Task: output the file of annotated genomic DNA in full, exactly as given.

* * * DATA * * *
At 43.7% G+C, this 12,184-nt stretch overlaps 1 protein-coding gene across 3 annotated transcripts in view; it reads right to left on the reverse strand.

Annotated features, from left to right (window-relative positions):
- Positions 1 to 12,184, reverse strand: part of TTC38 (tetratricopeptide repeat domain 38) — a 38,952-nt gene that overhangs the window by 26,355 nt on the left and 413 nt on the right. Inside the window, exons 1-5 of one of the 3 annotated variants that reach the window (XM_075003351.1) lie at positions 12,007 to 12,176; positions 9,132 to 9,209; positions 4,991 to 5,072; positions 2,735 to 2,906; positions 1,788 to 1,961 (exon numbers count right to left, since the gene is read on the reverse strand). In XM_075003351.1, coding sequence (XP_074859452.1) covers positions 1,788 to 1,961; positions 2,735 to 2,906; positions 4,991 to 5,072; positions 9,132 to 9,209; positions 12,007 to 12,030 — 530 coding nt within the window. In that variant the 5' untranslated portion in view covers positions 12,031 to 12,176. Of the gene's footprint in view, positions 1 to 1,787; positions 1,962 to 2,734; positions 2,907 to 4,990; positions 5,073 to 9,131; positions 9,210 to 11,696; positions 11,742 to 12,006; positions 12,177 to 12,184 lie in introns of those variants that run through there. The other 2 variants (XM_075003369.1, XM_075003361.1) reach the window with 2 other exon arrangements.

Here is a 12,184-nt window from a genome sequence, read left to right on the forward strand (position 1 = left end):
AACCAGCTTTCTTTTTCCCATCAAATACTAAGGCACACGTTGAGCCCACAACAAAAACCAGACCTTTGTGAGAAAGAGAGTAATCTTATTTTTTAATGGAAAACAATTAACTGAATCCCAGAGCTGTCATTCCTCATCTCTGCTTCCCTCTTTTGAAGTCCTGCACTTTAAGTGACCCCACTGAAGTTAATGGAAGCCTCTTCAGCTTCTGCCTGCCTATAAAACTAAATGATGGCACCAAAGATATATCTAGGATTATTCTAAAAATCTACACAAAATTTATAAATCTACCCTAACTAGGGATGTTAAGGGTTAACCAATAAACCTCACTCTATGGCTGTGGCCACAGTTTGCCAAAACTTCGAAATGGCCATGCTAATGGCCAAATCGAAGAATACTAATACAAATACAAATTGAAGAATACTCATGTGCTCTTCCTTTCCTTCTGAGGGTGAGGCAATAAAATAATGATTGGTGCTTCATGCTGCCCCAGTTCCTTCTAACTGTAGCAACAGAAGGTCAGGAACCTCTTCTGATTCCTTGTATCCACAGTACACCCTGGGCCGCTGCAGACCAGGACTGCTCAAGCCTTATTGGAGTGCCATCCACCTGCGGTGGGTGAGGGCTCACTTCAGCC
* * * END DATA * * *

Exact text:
At 43.7% G+C, this 12,184-nt stretch overlaps 1 protein-coding gene across 3 annotated transcripts in view; it reads right to left on the reverse strand.

Annotated features, from left to right (window-relative positions):
- Positions 1 to 12,184, reverse strand: part of TTC38 (tetratricopeptide repeat domain 38) — a 38,952-nt gene that overhangs the window by 26,355 nt on the left and 413 nt on the right. Inside the window, exons 1-5 of one of the 3 annotated variants that reach the window (XM_075003351.1) lie at positions 12,007 to 12,176; positions 9,132 to 9,209; positions 4,991 to 5,072; positions 2,735 to 2,906; positions 1,788 to 1,961 (exon numbers count right to left, since the gene is read on the reverse strand). In XM_075003351.1, coding sequence (XP_074859452.1) covers positions 1,788 to 1,961; positions 2,735 to 2,906; positions 4,991 to 5,072; positions 9,132 to 9,209; positions 12,007 to 12,030 — 530 coding nt within the window. In that variant the 5' untranslated portion in view covers positions 12,031 to 12,176. Of the gene's footprint in view, positions 1 to 1,787; positions 1,962 to 2,734; positions 2,907 to 4,990; positions 5,073 to 9,131; positions 9,210 to 11,696; positions 11,742 to 12,006; positions 12,177 to 12,184 lie in introns of those variants that run through there. The other 2 variants (XM_075003369.1, XM_075003361.1) reach the window with 2 other exon arrangements.

Here is a 12,184-nt window from a genome sequence, read left to right on the forward strand (position 1 = left end):
AACCAGCTTTCTTTTTCCCATCAAATACTAAGGCACACGTTGAGCCCACAACAAAAACCAGACCTTTGTGAGAAAGAGAGTAATCTTATTTTTTAATGGAAAACAATTAACTGAATCCCAGAGCTGTCATTCCTCATCTCTGCTTCCCTCTTTTGAAGTCCTGCACTTTAAGTGACCCCACTGAAGTTAATGGAAGCCTCTTCAGCTTCTGCCTGCCTATAAAACTAAATGATGGCACCAAAGATATATCTAGGATTATTCTAAAAATCTACACAAAATTTATAAATCTACCCTAACTAGGGATGTTAAGGGTTAACCAATAAACCTCACTCTATGGCTGTGGCCACAGTTTGCCAAAACTTCGAAATGGCCATGCTAATGGCCAAATCGAAGAATACTAATACAAATACAAATTGAAGAATACTCATGTGCTCTTCCTTTCCTTCTGAGGGTGAGGCAATAAAATAATGATTGGTGCTTCATGCTGCCCCAGTTCCTTCTAACTGTAGCAACAGAAGGTCAGGAACCTCTTCTGATTCCTTGTATCCACAGTACACCCTGGGCCGCTGCAGACCAGGACTGCTCAAGCCTTATTGGAGTGCCATCCACCTGCGGTGGGTGAGGGCTCACTTCAGCC